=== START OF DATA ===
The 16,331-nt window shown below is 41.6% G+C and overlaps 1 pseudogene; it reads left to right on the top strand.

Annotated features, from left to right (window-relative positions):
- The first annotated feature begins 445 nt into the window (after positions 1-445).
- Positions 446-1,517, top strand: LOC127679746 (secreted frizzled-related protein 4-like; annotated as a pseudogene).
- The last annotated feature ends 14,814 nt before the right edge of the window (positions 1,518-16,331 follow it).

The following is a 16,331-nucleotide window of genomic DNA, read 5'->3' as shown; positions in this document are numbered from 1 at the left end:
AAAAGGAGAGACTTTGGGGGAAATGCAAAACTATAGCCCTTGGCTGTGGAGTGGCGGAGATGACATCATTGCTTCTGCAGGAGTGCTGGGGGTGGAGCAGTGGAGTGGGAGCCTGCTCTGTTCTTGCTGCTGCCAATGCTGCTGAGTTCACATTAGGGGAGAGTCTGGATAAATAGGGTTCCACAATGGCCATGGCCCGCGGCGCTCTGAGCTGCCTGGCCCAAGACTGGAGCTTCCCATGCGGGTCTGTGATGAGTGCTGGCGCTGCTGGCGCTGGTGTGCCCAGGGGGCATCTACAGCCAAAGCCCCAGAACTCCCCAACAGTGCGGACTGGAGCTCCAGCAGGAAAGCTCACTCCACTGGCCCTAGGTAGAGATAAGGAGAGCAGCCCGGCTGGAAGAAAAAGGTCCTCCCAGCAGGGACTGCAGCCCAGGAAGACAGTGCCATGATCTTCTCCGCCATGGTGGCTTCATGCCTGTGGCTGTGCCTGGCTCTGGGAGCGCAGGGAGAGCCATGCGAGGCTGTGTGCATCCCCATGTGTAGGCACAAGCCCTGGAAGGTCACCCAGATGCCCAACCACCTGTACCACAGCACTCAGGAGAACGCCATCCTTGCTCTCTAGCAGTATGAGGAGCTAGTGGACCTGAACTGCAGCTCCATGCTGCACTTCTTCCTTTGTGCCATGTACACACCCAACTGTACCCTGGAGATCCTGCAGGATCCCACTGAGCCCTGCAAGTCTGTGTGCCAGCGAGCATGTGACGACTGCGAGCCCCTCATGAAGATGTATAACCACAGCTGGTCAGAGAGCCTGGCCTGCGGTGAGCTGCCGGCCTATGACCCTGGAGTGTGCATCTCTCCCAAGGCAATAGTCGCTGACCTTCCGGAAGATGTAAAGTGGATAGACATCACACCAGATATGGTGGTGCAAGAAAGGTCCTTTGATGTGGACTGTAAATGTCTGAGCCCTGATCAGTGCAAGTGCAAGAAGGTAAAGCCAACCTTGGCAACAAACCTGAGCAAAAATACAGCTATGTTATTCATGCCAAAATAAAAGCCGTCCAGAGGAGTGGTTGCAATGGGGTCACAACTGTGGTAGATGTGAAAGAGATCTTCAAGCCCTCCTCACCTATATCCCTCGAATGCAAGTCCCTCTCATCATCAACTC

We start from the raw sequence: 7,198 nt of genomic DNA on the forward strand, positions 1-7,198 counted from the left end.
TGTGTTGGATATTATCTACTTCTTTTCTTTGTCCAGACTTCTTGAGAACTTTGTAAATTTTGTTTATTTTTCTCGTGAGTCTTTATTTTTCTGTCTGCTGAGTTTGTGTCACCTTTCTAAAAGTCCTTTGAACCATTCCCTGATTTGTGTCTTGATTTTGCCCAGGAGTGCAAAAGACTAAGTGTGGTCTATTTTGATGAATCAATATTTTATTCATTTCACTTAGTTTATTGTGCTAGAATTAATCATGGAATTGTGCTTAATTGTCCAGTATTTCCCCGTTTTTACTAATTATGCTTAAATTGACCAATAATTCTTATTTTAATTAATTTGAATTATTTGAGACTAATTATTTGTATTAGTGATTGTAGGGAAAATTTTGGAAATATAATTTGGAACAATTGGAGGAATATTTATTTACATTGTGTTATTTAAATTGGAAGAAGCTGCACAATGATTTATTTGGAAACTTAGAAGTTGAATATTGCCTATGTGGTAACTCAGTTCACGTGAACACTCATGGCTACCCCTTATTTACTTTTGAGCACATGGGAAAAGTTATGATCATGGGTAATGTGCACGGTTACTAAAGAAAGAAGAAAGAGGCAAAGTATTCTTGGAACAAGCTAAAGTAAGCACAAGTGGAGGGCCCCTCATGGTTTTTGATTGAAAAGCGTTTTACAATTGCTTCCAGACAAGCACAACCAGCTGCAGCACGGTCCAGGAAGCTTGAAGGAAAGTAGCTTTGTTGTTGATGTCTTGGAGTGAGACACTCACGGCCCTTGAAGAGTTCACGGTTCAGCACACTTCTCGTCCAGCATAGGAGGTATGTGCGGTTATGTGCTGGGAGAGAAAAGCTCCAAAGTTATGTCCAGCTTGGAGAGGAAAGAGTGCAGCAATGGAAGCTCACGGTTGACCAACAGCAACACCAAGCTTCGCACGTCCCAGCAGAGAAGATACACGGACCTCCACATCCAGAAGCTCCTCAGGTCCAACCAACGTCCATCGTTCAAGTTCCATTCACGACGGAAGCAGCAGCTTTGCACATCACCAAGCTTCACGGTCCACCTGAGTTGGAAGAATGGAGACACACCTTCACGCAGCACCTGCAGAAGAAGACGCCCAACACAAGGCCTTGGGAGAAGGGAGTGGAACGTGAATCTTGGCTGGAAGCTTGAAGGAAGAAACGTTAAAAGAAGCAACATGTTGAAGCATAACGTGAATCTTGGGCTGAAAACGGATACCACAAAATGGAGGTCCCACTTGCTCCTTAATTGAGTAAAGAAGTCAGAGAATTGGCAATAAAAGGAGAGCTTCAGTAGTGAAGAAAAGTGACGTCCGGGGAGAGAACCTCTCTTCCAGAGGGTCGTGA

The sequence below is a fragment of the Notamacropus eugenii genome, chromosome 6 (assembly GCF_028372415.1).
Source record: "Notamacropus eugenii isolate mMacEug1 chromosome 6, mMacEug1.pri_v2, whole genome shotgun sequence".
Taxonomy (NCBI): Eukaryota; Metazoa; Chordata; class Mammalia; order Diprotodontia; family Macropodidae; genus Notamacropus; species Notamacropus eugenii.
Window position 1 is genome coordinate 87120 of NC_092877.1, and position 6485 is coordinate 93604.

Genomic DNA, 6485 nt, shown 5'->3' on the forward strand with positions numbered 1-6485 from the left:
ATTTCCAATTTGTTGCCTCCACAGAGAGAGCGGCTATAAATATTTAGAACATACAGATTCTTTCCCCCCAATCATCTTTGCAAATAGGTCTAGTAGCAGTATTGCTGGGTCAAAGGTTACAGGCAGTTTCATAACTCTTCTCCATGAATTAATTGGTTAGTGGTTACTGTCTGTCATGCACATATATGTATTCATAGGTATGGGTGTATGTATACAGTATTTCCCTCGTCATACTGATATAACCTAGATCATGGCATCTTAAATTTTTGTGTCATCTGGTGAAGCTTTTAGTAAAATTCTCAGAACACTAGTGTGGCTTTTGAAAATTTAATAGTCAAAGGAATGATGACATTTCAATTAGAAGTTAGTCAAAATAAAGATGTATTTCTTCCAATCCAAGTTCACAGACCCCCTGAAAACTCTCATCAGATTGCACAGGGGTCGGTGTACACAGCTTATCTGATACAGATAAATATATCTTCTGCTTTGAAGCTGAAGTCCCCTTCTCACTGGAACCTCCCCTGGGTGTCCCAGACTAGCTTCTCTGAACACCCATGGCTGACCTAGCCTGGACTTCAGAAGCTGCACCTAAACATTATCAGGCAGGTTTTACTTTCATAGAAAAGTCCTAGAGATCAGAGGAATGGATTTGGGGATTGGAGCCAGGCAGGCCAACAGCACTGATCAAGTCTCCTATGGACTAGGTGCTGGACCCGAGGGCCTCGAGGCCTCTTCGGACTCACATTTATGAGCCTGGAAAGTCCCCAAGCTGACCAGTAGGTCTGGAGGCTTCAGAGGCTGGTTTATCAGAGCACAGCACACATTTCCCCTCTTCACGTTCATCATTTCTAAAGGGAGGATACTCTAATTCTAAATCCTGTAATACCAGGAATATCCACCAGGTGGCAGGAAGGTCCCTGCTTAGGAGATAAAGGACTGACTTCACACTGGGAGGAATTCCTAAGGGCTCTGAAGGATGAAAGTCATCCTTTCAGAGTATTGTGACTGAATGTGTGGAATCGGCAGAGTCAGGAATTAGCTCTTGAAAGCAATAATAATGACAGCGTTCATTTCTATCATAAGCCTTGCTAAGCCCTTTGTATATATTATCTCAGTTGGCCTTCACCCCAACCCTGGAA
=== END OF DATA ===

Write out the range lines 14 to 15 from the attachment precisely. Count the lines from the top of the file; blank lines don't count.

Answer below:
Genomic DNA, 6485 nt, shown 5'->3' on the forward strand with positions numbered 1-6485 from the left:
ATTTCCAATTTGTTGCCTCCACAGAGAGAGCGGCTATAAATATTTAGAACATACAGATTCTTTCCCCCCAATCATCTTTGCAAATAGGTCTAGTAGCAGTATTGCTGGGTCAAAGGTTACAGGCAGTTTCATAACTCTTCTCCATGAATTAATTGGTTAGTGGTTACTGTCTGTCATGCACATATATGTATTCATAGGTATGGGTGTATGTATACAGTATTTCCCTCGTCATACTGATATAACCTAGATCATGGCATCTTAAATTTTTGTGTCATCTGGTGAAGCTTTTAGTAAAATTCTCAGAACACTAGTGTGGCTTTTGAAAATTTAATAGTCAAAGGAATGATGACATTTCAATTAGAAGTTAGTCAAAATAAAGATGTATTTCTTCCAATCCAAGTTCACAGACCCCCTGAAAACTCTCATCAGATTGCACAGGGGTCGGTGTACACAGCTTATCTGATACAGATAAATATATCTTCTGCTTTGAAGCTGAAGTCCCCTTCTCACTGGAACCTCCCCTGGGTGTCCCAGACTAGCTTCTCTGAACACCCATGGCTGACCTAGCCTGGACTTCAGAAGCTGCACCTAAACATTATCAGGCAGGTTTTACTTTCATAGAAAAGTCCTAGAGATCAGAGGAATGGATTTGGGGATTGGAGCCAGGCAGGCCAACAGCACTGATCAAGTCTCCTATGGACTAGGTGCTGGACCCGAGGGCCTCGAGGCCTCTTCGGACTCACATTTATGAGCCTGGAAAGTCCCCAAGCTGACCAGTAGGTCTGGAGGCTTCAGAGGCTGGTTTATCAGAGCACAGCACACATTTCCCCTCTTCACGTTCATCATTTCTAAAGGGAGGATACTCTAATTCTAAATCCTGTAATACCAGGAATATCCACCAGGTGGCAGGAAGGTCCCTGCTTAGGAGATAAAGGACTGACTTCACACTGGGAGGAATTCCTAAGGGCTCTGAAGGATGAAAGTCATCCTTTCAGAGTATTGTGACTGAATGTGTGGAATCGGCAGAGTCAGGAATTAGCTCTTGAAAGCAATAATAATGACAGCGTTCATTTCTATCATAAGCCTTGCTAAGCCCTTTGTATATATTATCTCAGTTGGCCTTCACCCCAACCCTGGAA